In a second study, the researchers guarded against the possibility that the men in the dating photographs had deliberately accentuated their sexuality. This time photos were taken from the social website Facebook, where they had been posted by people other than the subjects of the photos (so deliberate accentuation of sexuality was less likely). Again, from just a glance exposure to men's faces, the 15 undergraduate participants were able to recognise the men's sexual orientation with an accuracy better than chance.

But that 57 percent success rate means that almost half of the guys initially perceived to be gay aren't.

I don't think this really proves anything. But it's a fun topic to banter around during your next cookout.

Friday, July 11, 2008

Gay Soldiers Are True Soldiers. Their Manhood Must Never Be Questioned

Both the Washington Post in today's editorial, June 11, 2008 and this AP wire story confirm that gay men have the same capabilities to fight side by side with straight soldiers.

WASHINGTON (AP) -- Congress should repeal the "don't ask, don't tell" law because the presence of gays in the military is unlikely to undermine the ability to fight and win, according to a new study released by a California-based research center.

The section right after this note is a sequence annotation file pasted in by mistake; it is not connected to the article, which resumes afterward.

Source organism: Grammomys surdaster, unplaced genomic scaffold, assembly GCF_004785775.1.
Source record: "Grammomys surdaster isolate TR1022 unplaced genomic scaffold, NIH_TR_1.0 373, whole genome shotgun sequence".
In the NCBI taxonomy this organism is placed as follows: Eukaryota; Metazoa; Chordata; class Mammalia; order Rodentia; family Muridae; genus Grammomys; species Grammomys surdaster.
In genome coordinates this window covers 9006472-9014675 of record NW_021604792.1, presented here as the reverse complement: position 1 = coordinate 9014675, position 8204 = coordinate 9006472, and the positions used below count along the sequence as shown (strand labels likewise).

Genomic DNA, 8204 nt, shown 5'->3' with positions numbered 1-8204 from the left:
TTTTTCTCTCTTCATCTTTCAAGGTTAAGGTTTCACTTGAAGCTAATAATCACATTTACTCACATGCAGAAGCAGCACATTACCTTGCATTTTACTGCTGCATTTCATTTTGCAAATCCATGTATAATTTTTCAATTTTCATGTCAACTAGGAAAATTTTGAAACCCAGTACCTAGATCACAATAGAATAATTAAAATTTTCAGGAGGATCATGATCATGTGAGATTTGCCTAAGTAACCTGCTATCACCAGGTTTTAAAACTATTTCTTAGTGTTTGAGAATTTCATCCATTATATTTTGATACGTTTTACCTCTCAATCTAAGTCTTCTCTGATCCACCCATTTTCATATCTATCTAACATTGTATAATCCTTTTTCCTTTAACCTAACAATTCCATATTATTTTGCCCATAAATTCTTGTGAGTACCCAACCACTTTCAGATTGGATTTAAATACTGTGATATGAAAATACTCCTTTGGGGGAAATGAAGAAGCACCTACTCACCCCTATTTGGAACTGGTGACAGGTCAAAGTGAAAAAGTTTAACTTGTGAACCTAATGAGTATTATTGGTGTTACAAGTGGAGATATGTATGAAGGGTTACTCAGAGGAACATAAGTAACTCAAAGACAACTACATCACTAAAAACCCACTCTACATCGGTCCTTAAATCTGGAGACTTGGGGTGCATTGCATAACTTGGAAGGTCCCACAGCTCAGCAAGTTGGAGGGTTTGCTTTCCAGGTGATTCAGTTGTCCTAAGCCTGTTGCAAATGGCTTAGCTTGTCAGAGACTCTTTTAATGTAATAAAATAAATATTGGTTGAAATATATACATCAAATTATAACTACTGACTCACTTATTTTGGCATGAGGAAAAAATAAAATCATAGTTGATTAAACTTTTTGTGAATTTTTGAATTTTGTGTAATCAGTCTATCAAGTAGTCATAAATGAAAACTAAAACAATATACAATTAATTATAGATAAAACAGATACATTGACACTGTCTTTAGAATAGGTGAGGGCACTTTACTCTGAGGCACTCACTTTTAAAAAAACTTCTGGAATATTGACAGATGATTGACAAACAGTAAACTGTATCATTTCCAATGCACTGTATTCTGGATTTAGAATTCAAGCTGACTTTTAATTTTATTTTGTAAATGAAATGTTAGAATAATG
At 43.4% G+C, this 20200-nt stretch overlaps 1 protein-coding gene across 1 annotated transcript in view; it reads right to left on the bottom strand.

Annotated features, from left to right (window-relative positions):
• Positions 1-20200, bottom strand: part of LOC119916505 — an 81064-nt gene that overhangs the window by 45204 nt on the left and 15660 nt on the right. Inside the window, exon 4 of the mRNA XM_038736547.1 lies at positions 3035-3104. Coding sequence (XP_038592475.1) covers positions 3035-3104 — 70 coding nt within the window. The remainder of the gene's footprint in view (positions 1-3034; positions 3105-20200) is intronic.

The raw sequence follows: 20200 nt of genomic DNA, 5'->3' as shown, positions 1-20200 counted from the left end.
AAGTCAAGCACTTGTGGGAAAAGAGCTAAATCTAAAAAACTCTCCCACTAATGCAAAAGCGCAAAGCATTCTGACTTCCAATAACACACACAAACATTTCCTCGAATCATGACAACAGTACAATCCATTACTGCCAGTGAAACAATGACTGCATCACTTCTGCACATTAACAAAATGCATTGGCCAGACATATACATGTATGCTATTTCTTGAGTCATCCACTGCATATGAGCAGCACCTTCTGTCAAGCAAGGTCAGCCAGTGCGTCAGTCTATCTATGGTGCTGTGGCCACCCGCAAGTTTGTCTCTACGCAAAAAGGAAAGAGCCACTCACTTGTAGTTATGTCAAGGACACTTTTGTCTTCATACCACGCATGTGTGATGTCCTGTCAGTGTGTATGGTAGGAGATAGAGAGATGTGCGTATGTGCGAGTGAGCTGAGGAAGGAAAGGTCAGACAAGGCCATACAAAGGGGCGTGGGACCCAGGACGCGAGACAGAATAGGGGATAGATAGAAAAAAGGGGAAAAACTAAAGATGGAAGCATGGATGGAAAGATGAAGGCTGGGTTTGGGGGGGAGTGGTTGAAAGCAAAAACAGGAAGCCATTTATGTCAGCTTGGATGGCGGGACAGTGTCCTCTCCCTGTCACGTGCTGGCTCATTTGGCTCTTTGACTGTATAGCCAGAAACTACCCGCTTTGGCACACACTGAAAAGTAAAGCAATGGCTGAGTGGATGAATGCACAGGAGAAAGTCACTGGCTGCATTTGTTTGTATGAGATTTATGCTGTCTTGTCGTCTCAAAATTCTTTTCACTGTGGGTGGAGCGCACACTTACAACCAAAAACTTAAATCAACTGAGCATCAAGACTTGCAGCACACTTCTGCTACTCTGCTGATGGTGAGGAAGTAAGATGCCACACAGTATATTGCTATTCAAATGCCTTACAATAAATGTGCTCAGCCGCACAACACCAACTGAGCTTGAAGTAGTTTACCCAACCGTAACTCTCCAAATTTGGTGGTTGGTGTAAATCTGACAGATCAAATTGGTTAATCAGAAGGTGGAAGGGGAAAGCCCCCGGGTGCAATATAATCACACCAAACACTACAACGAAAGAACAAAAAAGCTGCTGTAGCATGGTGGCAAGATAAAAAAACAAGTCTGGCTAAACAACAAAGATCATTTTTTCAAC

Protests in 2007 against a high ranking military official's comments that being gay is "immoral."

The study was conducted by four retired military officers, including the three-star Air Force lieutenant general who in early 1993 was tasked with implementing President Clinton's policy that the military stop questioning recruits on their sexual orientation.

"Evidence shows that allowing gays and lesbians to serve openly is unlikely to pose any significant risk to morale, good order, discipline or cohesion," the officers states.
To support its contention, the panel points to the British and Israeli militaries, where it says gay people serve openly without hurting the effectiveness of combat operations.

Undermining unit cohesion was a determining factor when Congress passed the 1993 law, intended to keep the military from asking recruits their sexual orientation. In turn, service members can't say they are gay or bisexual, engage in homosexual activity or marry a member of the same sex.

Supporters of the ban contend there is still no empirical evidence that allowing gays to serve openly won't hurt combat effectiveness. BULLSHIT!!!!